Southwest Airlines plane skids off the runway while landing in California
A Southwest Airlines plane skidded off the end of a wet runway in Southern California on Thursday morning.
No one was injured in the incident, according to the Federal Aviation Administration.
Flight 278 from Oakland landed during a strong rainstorm at Hollywood Burbank Airport just after 9 a.m. Pacific time and eventually came to a stop on an arresting bed at the end of the runway, the FAA said.
There were no reports of injuries from the incident at Hollywood Burbank Airport, FAA spokesman Ian Gregor said.
#FAA Statement: Shortly after 9:05 a.m PT today, @SouthwestAir Flight 278 rolled off the end of Runway 8 while landing at @fly_BUR Airport in #Burbank, CA, and came to rest in the Engineered Material Arresting System (EMAS). This information is preliminary and may change.
— The FAA (@FAANews) December 6, 2018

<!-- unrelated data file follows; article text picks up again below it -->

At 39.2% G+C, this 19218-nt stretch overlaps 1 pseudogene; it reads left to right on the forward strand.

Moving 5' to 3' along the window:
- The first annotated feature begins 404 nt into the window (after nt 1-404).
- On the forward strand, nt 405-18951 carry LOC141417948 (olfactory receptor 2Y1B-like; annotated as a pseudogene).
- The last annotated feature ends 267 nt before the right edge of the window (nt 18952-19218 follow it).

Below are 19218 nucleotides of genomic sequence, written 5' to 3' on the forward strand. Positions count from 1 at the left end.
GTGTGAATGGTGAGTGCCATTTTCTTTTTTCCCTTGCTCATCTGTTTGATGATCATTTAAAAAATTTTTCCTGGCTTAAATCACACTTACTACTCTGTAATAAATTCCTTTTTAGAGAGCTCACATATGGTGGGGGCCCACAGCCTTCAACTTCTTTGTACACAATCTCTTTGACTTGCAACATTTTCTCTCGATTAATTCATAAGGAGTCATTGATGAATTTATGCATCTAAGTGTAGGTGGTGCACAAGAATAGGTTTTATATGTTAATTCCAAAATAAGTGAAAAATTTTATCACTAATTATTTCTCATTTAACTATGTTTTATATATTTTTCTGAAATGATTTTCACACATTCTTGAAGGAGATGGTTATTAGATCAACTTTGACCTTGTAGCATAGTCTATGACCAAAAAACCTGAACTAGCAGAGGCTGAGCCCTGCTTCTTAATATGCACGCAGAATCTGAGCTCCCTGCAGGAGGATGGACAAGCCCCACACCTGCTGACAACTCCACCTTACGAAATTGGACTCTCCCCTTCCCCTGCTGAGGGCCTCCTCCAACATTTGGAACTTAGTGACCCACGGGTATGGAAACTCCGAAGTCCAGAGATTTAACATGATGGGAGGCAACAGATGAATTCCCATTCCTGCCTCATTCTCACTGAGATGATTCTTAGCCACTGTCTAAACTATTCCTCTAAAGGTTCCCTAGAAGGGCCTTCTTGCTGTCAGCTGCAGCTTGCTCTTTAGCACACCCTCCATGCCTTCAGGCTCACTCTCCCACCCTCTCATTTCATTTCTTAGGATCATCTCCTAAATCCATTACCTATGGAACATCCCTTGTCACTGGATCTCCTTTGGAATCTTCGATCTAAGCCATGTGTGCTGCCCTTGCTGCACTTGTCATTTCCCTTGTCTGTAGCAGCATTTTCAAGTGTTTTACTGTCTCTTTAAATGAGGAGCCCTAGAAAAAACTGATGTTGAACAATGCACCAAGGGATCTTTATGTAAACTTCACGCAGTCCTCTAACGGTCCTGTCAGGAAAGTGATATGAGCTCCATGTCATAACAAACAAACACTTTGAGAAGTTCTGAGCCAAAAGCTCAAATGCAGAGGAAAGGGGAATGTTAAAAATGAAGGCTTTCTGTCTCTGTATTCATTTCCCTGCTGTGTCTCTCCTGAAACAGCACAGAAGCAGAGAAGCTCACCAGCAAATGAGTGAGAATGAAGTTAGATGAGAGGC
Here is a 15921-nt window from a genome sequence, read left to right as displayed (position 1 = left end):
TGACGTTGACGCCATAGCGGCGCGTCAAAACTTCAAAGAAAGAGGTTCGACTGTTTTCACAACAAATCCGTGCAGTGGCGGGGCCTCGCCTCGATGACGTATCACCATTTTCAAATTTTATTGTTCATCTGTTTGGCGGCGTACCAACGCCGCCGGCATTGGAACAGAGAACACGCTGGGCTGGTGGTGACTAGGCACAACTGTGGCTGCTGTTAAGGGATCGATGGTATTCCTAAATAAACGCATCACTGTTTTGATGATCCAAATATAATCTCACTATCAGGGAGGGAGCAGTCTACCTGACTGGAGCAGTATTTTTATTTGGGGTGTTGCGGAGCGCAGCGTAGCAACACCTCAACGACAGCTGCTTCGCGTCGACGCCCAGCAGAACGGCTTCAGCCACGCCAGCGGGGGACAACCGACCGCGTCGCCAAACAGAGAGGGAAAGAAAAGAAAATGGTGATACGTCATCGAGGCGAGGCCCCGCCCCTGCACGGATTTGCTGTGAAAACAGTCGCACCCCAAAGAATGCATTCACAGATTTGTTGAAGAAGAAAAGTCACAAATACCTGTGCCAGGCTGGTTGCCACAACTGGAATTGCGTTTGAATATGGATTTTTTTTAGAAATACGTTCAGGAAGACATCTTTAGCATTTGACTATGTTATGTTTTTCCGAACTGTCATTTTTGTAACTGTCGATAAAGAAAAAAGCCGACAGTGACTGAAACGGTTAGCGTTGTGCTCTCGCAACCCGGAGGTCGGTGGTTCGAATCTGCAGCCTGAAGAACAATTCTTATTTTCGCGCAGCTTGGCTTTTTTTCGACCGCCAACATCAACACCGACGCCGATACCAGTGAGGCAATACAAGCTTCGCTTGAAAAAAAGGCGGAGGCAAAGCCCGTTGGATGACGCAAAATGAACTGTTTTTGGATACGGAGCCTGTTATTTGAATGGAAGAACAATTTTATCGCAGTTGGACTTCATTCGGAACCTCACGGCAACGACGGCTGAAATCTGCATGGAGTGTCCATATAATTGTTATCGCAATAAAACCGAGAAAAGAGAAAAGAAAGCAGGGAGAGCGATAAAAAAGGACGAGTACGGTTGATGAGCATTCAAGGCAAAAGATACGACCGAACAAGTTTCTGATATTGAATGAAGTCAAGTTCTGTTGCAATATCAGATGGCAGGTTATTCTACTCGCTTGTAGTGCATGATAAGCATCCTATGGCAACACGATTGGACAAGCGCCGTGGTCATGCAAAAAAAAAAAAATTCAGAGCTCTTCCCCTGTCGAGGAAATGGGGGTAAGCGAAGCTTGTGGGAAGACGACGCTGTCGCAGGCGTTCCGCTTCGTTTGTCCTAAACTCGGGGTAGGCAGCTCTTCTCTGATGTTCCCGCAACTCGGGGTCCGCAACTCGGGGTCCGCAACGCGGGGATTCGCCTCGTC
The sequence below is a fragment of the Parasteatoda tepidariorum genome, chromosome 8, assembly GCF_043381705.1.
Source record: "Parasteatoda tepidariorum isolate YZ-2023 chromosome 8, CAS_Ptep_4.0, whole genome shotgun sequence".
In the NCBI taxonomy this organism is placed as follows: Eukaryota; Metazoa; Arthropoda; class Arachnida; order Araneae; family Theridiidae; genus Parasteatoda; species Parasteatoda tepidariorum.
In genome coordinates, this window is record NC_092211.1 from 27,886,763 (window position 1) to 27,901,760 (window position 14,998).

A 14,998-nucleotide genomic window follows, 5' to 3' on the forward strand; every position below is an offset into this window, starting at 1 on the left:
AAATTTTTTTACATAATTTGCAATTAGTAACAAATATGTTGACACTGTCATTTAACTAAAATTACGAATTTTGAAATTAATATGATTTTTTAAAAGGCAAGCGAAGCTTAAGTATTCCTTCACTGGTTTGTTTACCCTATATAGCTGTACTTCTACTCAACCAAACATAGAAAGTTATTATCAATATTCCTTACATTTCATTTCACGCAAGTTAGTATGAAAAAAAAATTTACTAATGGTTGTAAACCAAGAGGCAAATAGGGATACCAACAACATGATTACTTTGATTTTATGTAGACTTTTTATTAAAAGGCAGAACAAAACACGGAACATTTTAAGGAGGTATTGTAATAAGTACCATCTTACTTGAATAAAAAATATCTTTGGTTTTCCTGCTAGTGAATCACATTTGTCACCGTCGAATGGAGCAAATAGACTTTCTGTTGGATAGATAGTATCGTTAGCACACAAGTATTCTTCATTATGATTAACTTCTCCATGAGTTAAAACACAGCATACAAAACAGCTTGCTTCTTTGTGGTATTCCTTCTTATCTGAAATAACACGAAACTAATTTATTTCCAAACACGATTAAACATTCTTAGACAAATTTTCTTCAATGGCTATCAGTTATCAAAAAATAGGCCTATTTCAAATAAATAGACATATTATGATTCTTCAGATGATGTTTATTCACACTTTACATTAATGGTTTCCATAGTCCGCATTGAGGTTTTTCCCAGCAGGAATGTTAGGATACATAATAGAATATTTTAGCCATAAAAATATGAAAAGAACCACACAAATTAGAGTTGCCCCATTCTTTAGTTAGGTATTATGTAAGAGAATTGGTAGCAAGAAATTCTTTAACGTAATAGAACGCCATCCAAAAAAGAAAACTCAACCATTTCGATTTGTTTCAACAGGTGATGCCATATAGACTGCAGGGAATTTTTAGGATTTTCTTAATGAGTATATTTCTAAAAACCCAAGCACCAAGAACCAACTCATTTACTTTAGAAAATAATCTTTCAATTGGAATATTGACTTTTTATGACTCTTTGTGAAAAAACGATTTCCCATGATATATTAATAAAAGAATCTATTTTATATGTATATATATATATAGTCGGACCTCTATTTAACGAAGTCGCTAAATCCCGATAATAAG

There were 112 passengers and five crew members aboard the plane, according to flight records. Dallas-based Southwest said everyone safely got off the plane by the stairs.
The engineered materials arresting system is a bed of energy-absorbing materials, generally lightweight concrete blocks, designed to stop a plane that overruns a runway.
One runway at the Burbank airport was closed because of the incident, and a number of flights were canceled or delayed.
Additional photos… #burbank #SouthwestAirlines pic.twitter.com/iNwmT7sW05
— Moe Storch (@MoeStorch) December 7, 2018
The Engineered Material Arresting System (EMAS) was used to stop the plane, the FAA said. EMAS is designed to safely stop planes that overshoot runways, according to the FAA’s website.
It was unknown if rain was a factor in the incident.